Iowa State's comeback falls short against Purdue in NCAA second round

Cyclones show fight, grit, but season ends, 80-76

Purdue forward Caleb Swanigan drives to the basket around Iowa State's Deonte Burton (30) during a second round NCAA Tournament game at BMO Harris Bradley Center in Milwaukee, Wis., on Saturday. (Benny Sieu/USA TODAY Sports)
Purdue forward Caleb Swanigan drives to the basket around Iowa State's Deonte Burton (30) during a second round NCAA Tournament game at BMO Harris Bradley Center in Milwaukee, Wis., on Saturday. (Benny Sieu/USA TODAY Sports)

MILWAUKEE — The Iowa State men’s basketball team walked into its locker room, down double digits at halftime, and was teetering on the edge of getting run out of the arena.

Even so, Coach Steve Prohm didn’t sense any panic in his team.

He’d seen his players be resilient before. He knew they had it in them again. The chatter amongst the players, Prohm felt, had an upbeat tone to it.

“I talked to them about why you play a regular season and a tournament,” Prohm said. “Because you’re going to go through things that now, alright, we’ve been tested. We’ve been in this situation.”

The speech and mindset worked, but ultimately fell a couple plays short. No. 4 seed Purdue outlasted No. 5 seed Iowa State 80-76 on Saturday night in the second round of the NCAA tournament. The Cyclones (24-11) ended the season one win short of a third Sweet 16 berth in the last four seasons.

“I honestly don’t know how it feels right now,” said senior Deonte Burton, who had a game-high 25 points with four rebounds. “I’m not sure what I’m feeling right now. I don’t even feel like we lost right now. I think I’m in shock.”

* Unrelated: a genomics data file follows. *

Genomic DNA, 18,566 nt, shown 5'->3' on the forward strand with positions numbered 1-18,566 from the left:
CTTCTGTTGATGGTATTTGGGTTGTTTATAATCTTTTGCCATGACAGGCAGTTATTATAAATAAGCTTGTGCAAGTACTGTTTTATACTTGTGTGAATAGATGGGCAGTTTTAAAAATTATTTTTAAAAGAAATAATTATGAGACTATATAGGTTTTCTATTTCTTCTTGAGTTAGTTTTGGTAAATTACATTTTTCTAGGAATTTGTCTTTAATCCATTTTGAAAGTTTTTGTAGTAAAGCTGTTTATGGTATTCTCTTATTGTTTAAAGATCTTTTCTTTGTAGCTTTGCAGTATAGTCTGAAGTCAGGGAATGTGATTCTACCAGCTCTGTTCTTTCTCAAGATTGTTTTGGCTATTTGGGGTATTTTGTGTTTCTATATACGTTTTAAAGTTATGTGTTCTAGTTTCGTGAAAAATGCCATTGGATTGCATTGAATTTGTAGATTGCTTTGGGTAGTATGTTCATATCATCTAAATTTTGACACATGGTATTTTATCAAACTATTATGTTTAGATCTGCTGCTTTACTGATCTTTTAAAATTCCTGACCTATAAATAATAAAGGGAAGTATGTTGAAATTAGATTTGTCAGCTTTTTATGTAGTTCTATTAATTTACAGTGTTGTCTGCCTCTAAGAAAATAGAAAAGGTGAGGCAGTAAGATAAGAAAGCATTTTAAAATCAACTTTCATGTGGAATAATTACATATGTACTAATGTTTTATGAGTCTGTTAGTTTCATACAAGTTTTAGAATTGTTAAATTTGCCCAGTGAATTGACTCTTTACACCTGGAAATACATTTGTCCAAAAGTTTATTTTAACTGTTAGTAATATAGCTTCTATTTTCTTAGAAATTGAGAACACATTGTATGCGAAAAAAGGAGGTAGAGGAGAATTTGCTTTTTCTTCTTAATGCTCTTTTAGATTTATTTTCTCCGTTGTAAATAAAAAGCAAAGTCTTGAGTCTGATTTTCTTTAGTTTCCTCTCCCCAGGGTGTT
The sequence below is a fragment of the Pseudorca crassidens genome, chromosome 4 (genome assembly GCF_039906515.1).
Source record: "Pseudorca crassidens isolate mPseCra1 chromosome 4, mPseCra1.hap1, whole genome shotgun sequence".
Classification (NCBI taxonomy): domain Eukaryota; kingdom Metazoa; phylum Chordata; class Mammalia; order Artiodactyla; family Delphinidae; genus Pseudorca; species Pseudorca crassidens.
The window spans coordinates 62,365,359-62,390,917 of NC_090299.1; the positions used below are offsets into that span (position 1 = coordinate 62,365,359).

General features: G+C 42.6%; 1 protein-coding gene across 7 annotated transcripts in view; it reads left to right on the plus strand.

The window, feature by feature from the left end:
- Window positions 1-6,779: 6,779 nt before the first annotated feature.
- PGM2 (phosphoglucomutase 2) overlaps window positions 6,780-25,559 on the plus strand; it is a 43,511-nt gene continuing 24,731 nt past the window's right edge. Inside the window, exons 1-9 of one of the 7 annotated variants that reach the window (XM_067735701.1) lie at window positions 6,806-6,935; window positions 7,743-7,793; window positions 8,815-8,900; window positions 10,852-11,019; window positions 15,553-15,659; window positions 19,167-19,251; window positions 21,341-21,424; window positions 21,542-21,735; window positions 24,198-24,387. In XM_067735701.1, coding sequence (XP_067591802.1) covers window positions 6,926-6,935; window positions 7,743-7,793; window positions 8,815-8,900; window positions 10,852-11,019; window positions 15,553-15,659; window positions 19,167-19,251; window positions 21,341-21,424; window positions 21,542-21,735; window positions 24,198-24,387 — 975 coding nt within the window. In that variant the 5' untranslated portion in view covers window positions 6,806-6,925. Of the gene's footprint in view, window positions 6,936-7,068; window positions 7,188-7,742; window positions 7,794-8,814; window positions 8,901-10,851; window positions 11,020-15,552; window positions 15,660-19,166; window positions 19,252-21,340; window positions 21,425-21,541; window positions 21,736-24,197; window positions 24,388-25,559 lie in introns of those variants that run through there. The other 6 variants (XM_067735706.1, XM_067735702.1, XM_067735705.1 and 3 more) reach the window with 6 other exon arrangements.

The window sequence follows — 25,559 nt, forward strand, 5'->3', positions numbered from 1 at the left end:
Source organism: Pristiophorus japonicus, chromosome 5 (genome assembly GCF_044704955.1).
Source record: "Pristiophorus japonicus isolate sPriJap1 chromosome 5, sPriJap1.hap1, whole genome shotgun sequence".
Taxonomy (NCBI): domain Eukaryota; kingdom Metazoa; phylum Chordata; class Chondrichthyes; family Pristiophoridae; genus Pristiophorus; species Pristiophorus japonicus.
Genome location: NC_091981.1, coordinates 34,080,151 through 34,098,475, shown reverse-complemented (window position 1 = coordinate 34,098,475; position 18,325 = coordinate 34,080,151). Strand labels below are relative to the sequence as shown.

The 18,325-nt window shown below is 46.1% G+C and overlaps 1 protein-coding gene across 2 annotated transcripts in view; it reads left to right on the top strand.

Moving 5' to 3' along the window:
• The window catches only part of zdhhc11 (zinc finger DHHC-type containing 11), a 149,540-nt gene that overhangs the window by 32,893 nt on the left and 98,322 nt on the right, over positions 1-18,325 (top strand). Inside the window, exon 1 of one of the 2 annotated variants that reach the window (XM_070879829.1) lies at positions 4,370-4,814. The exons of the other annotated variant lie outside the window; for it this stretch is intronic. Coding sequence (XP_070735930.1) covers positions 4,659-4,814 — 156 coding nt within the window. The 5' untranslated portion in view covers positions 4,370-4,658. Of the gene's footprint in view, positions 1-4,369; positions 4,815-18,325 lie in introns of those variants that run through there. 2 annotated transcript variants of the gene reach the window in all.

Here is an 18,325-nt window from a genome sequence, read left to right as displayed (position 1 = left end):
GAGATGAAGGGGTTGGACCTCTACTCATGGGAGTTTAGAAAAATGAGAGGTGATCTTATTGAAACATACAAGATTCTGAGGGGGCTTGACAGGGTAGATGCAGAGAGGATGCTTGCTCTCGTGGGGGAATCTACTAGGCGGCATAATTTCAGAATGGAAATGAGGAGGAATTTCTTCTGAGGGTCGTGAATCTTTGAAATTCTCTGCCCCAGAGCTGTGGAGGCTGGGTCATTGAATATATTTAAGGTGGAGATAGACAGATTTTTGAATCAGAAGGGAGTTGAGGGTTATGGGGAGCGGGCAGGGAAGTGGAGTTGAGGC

Hlas: Deonte Burton departs with a flair

Purdue (27-7) had the Cyclones reeling in the first half, going on a 15-5 run in the final 3 1/2 minutes to go up 13. The first several minutes of the second half weren’t swell either.


Backdoor layups and dunks out of timeouts sent the Boilermakers to a 58-39 lead with just more than 14 minutes remaining. Iowa State struggled to get good looks all night against Purdue’s length, but the players were calm within the huddle. The buckets would come.

“It definitely could have gotten ugly, but I’m just glad we went out and competed,” said point guard Monte Morris, who had 18 points, nine assists and four rebounds in his final collegiate game. “Everybody watching knows this program is on the up and up and I’m happy we were just able to compete.”

A 3-pointer from senior guard Naz Mitrou-Long lifted the lid off the basket, and started to generate some buzz. Triples by Morris and junior point guard Donovan Jackson highlighted a 23-9 run that brought the Cyclones to within five with less than seven minutes to play.

Iowa State took a 73-71 lead, its first of the night, with 3:11 to go. But that’s when the mojo ran out. A fortunate bounce on P.J. Thompson’s 3-pointer and a couple turnovers sullied the chance for the Cyclones to complete a comeback against a Boilermakers team that has lost only twice since the beginning of February.

Purdue’s Vince Edwards had 21 points and 10 rebounds while Caleb Swanigan had 20 points and 12 boards with three 3s. Iowa State’s Matt Thomas had 20 points, six rebounds and was 9-for-11 from the field.

“You can do all the crying you want,” Morris said. “I had a few tears, but it was a hell of a career here for me and these seniors, so it’s nothing to hold our head down for. We came back from 13 and competed.

“Of course we wanted to win, but everybody knew we laid it out there, taking the lead against a good team.”

Tears fell because everyone inside the locker room in the Bradley Center knew something special ended. Since 2013-14, Iowa State won 100 games — the most in a four-year stretch in school history — with Morris, Mitrou-Long and Thomas all leaving as three of the four all-time wins leaders in school history.


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“I wouldn’t trade it for anything because it’s been the most special times of my life,” Mitrou-Long said. “We just believed. We believed and we did right up until the buzzer, man. That’s what brought us back.”

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